A training at Southern Adventist University is teaching people crisis intervention. The class leads to two certifications.

"There is never too much training. It's not if, but it's when it's going to hit home,” Associate Professor Liane de Souza of Southern Adventist University said.

Professor de Souza said the training is all about how to respond to a crisis. That includes those that are man-made and natural disasters.

"Due to so many things going on in our country, especially the last event with school and so forth, I chose to open this to other faculty members and people from the community,” Professor de Souza said.

The training at Southern Adventist University was divided into three sessions.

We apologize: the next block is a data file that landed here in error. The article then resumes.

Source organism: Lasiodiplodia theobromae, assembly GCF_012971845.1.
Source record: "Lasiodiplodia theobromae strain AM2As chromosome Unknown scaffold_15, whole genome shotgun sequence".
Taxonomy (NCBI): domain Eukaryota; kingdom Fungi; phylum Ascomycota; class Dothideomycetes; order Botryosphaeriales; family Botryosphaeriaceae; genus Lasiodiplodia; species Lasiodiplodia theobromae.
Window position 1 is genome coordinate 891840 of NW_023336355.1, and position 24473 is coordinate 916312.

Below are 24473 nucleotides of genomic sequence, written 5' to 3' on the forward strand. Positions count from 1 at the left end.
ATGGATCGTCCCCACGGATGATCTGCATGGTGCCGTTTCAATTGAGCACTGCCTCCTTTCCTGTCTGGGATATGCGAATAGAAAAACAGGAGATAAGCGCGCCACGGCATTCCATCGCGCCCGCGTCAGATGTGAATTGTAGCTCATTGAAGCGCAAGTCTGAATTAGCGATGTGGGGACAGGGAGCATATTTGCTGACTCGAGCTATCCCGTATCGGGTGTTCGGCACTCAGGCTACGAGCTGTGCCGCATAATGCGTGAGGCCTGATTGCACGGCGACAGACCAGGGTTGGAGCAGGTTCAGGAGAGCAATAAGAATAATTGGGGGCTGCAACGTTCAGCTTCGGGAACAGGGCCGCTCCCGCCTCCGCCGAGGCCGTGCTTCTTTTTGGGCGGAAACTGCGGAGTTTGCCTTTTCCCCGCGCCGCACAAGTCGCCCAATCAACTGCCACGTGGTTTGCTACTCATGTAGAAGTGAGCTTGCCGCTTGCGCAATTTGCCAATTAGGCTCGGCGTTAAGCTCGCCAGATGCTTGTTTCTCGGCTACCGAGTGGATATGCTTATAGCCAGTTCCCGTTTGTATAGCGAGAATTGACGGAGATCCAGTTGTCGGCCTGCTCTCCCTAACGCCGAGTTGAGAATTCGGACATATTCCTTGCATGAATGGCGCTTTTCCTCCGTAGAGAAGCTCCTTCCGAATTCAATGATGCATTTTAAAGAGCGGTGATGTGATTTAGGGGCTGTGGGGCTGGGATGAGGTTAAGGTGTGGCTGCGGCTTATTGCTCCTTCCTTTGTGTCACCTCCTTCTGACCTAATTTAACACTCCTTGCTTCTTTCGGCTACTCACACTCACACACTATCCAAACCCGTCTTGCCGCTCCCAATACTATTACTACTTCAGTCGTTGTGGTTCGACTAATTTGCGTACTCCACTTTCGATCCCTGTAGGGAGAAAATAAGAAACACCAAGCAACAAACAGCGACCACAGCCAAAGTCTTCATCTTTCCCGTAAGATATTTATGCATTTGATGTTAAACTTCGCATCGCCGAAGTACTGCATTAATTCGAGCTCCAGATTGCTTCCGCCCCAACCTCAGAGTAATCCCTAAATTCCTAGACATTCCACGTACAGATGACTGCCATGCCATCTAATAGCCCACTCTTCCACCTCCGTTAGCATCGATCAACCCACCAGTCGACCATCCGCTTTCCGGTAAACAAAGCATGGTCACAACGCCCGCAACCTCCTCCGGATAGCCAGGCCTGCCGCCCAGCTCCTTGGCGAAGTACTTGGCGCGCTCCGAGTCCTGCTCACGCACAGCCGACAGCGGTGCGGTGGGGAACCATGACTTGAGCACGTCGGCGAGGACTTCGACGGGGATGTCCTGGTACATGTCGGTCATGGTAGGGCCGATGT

"We don't have to know the answers. It's a lot of listening. Sometimes it's providing a glass of water. Sometimes it's just to be there and helping somebody to connect with their support system,” Professor de Souza said.

She has responded to crises for more than a decade. She remembers what it was like the day of the Woodmore crash in November of 2016.

"You can't put yourself in that because it's not your child, but you are there with them walking that walk especially the families and the victims,” Professor de Souza said.

She doesn’t think anyone is ever ready to respond, but most are always prepared. She also said having a good support system is key.

"Talking to people and to other responders, if you will, where we can actually process whatever we can,” she added.

Those who attended all of the sessions will receive two certifications from the International Critical Incident Stress Foundation.

They include group crisis intervention, along with individual crisis intervention and peer support.